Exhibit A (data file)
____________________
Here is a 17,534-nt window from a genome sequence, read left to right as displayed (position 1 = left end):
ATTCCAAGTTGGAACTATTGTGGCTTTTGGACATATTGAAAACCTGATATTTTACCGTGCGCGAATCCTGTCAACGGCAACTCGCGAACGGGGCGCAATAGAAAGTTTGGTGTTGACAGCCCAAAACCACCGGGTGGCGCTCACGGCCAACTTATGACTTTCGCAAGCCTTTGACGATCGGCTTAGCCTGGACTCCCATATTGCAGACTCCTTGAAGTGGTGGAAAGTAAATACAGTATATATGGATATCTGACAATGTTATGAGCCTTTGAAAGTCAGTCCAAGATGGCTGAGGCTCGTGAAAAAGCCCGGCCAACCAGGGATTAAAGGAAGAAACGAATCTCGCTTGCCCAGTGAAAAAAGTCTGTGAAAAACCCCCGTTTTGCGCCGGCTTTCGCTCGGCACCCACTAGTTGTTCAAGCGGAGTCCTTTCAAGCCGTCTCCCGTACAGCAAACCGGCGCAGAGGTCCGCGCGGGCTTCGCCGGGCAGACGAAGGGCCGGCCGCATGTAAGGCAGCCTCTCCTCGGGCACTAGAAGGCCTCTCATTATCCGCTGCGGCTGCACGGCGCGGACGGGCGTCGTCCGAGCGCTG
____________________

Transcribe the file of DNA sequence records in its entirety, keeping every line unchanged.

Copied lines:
Here is a 17,534-nt window from a genome sequence, read left to right as displayed (position 1 = left end):
ATTCCAAGTTGGAACTATTGTGGCTTTTGGACATATTGAAAACCTGATATTTTACCGTGCGCGAATCCTGTCAACGGCAACTCGCGAACGGGGCGCAATAGAAAGTTTGGTGTTGACAGCCCAAAACCACCGGGTGGCGCTCACGGCCAACTTATGACTTTCGCAAGCCTTTGACGATCGGCTTAGCCTGGACTCCCATATTGCAGACTCCTTGAAGTGGTGGAAAGTAAATACAGTATATATGGATATCTGACAATGTTATGAGCCTTTGAAAGTCAGTCCAAGATGGCTGAGGCTCGTGAAAAAGCCCGGCCAACCAGGGATTAAAGGAAGAAACGAATCTCGCTTGCCCAGTGAAAAAAGTCTGTGAAAAACCCCCGTTTTGCGCCGGCTTTCGCTCGGCACCCACTAGTTGTTCAAGCGGAGTCCTTTCAAGCCGTCTCCCGTACAGCAAACCGGCGCAGAGGTCCGCGCGGGCTTCGCCGGGCAGACGAAGGGCCGGCCGCATGTAAGGCAGCCTCTCCTCGGGCACTAGAAGGCCTCTCATTATCCGCTGCGGCTGCACGGCGCGGACGGGCGTCGTCCGAGCGCTG